“In earlier times the Lenape Indians enjoyed their social dances. But not wishing to be distracted by their children, they placed them with a baby sitter. On one such occasion the assembled children decided to hold a dance of their own. For this purpose a boy carved a stick in the shape of a doll and carried it throughout the twelve dances. This childish event went unnoticed until the boy became inexplicably ill. A meteinu (or medicine man of great power) was consulted. He perceived that the boy had some possession and demanded special attention. After questioning, the boy acknowledged making the miniature doll that he and the others had included in their dances. The meteinu realized that this was no ordinary doll but a spirit of considerable power. . . . The meteinu advised the boy’s parents to make a better doll with which to appease the offended spirit and to continue the dances until the boy got well. He further advised them to hold an Ohtas Kentkan (Doll Dance) every year, through which the family and the whole tribe would prosper and remain in good health.

“Thereafter, such dolls were carved from a piece of wood about twelve inches long. They were given human hair and were dressed in miniature sets of Lenape clothing. It was believed that such Doll Beings possessed life and could understand what was said to them. They had the power to protect their owner’s health, and they enjoyed offerings and dances and resented ill-treatment. . . . It was believed that failure to perform [ritual] obligations would make the doll’s spirit angry and would surely cause evil to befall the owners and their relatives.”

– Herbert C. Kraft, The Lenape: Archaeology, History and Ethnography (New Jersey Historical Society, 1986).


The art museum’s smallest room
is filled with miniature landscapes.
We stop in front of each,
& my 8-year-old niece waits for me
to hoist her up by the armpits
for a five-second look.


I learn a new word from the exhibit’s title: purlieu. “A frequently visited place, an outlying district,” says Merriam-Webster’s New Collegiate. In the plural, “Confines, bounds” as well as “Neighborhood, environs.” From the French, “to go through,” it came into use in the Middle Ages, when it had a fairly specific denotation: “ME purlewe land severed from an English royal forest by perambulation.”


Later, she watches from
the back seat of the car as
a ten-dollar bill change hands. Giggles.
“They hold the money
as if it were fragile!
she whispers in my ear.


Eva and I go for a ramble in the new snow, me with the big plastic saucer under my arm. She discovers tracking: “If you follow an animal’s tracks, you can tell where it went!” But the squirrels elude pursuit on the ground for longer than the distance between two trees. Then it’s time to re-examine our own tracks. Walking forward, craning around to see what we would see if we were tracking ourselves. We’re detectives now, she decides.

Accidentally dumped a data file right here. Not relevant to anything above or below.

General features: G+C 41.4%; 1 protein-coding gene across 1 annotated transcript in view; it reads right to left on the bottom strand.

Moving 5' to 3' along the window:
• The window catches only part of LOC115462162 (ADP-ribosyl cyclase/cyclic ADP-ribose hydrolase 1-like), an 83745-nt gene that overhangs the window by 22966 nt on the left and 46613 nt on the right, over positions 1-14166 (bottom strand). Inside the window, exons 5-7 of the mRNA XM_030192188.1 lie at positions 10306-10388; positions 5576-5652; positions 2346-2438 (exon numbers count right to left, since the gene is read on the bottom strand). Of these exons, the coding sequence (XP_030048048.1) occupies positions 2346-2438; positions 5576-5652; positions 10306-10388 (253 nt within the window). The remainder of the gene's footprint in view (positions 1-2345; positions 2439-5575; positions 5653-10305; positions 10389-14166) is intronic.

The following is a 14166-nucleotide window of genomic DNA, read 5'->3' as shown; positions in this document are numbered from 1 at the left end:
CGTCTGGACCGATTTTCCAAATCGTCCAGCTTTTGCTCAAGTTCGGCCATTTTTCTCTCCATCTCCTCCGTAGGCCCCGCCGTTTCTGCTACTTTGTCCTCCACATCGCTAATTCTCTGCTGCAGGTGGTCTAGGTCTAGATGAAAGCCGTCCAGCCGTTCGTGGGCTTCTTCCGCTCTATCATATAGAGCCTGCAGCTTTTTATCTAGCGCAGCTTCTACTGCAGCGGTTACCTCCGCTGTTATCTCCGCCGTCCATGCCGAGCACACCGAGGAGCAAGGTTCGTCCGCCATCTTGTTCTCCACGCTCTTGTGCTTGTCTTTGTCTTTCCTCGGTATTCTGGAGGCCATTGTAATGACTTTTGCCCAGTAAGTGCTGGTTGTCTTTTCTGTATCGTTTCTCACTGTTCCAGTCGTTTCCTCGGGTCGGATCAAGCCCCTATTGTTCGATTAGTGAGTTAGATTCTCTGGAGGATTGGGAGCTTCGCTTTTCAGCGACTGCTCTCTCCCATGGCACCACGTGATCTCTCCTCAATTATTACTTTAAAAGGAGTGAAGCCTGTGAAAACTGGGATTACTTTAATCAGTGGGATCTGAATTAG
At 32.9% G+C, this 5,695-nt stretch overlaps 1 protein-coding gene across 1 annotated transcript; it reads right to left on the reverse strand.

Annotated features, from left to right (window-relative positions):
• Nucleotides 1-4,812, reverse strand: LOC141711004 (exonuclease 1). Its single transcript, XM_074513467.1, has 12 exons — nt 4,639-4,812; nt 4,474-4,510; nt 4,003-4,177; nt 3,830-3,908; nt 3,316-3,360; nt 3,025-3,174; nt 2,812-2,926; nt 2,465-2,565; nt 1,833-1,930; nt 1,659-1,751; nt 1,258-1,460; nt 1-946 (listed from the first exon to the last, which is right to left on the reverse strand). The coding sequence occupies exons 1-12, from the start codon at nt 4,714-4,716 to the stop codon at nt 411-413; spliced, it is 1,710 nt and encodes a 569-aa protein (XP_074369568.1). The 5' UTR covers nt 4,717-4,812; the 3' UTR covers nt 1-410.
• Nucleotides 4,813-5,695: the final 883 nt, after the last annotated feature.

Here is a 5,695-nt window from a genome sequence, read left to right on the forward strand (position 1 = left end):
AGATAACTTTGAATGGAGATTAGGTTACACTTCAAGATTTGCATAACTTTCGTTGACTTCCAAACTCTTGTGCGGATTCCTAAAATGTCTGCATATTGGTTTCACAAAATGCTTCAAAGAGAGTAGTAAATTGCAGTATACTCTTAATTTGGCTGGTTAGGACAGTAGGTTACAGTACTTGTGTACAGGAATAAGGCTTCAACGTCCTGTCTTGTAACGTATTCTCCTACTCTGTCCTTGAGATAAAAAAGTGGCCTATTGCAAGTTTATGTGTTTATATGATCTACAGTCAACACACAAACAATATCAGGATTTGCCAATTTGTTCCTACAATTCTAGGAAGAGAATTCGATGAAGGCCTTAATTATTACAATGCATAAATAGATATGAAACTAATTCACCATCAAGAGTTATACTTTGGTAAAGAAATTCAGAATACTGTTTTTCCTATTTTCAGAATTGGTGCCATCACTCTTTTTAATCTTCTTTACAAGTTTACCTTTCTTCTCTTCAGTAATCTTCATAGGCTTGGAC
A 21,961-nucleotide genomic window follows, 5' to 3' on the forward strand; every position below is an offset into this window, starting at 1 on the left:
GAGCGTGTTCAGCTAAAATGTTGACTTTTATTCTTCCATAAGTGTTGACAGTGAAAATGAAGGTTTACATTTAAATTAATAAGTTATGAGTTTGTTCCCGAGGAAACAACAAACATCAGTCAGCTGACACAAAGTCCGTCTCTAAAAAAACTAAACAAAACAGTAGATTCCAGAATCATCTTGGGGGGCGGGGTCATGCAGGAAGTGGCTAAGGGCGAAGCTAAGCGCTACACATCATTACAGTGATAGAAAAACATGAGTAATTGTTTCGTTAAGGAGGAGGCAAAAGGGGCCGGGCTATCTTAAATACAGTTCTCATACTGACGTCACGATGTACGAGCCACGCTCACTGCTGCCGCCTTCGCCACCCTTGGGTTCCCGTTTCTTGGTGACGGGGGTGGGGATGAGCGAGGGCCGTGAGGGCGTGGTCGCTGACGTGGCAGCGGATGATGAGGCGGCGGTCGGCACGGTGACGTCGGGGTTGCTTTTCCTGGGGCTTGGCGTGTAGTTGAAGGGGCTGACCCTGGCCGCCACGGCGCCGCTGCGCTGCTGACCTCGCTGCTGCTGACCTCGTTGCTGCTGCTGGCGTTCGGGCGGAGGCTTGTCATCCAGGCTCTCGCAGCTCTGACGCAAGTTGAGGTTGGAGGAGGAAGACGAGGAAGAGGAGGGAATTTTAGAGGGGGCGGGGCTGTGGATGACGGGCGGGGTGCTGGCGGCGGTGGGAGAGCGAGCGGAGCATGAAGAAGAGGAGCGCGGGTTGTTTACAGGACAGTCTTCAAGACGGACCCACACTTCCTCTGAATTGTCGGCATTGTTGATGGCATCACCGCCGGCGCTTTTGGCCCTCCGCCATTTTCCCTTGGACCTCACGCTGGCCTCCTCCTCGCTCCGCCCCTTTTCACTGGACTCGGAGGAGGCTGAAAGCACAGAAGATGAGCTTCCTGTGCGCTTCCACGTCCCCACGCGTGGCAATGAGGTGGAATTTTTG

She follows tracks to where they disappear in a hole or under a log, wants to begin excavating on the spot. I remember this fascination with burrows going back to when she was four, if not earlier. “What lives here?” was one of her first intelligible questions. Now more and more this question comes accompanied by a wish: to live there too. At any given charismatic opening in the woods: “This would be a great place for a kind of a house. Well, not with walls or anything. Just to sleep in. This summer we could camp here. We can bring blankets and make tea.”

We follow a deer trail through the woods, pause to inspect weasel and mouse trails. “How far is the spruce grove?” “We’re not heading for the spruce grove. In fact, we’re going in the opposite direction.” “Are we ever going to find these deer?” “Probably not. These prints were made before last night’s additional snow.”

So it seems animal tracks can’t be trusted to take you where you want to go. The chief detective looks for something else to investigate. Thirsty, makes a discovery: the snow right here doesn’t quite taste quite the same as the snow over there. Or so she says. We thread though the laurel to the woods road and make our way to the top of the field, stopping every ten feet to sample the snow.

“Can’t you taste the difference?” “Um, no. See, you lose your sense of taste when you grow up. That’s one of the great things about being a kid.” “This one tastes like cotton candy!” “I’ve never had cotton candy. What does it taste like?” “I don’t know. I’ve never had it either.”

At the edge of the field, a new wish: to walk without leaving any footprints. “What if you just ran really, really fast?” She tries it: no luck. I reason with her. “You saw all the squirrel tracks. Squirrels weigh less than a pound! Think about it – even the mice leave tracks. The only things that don’t are the ones with wings.”

At last, the spruce grove at the top of the field: the ultimate outdoor living room. Destination of countless picnic excursions with her Nanna. With me she plays tour guide, gets exasperated at my evident familiarity with the spot. Our footprints cross paths with a pair of turkey tracks, a lone coyote. We cut back into the field just soon enough to avoid the deer carcass, which neither of us mentions. “I love the view from up here,” she says. Ridge after ridge stretching away to the east.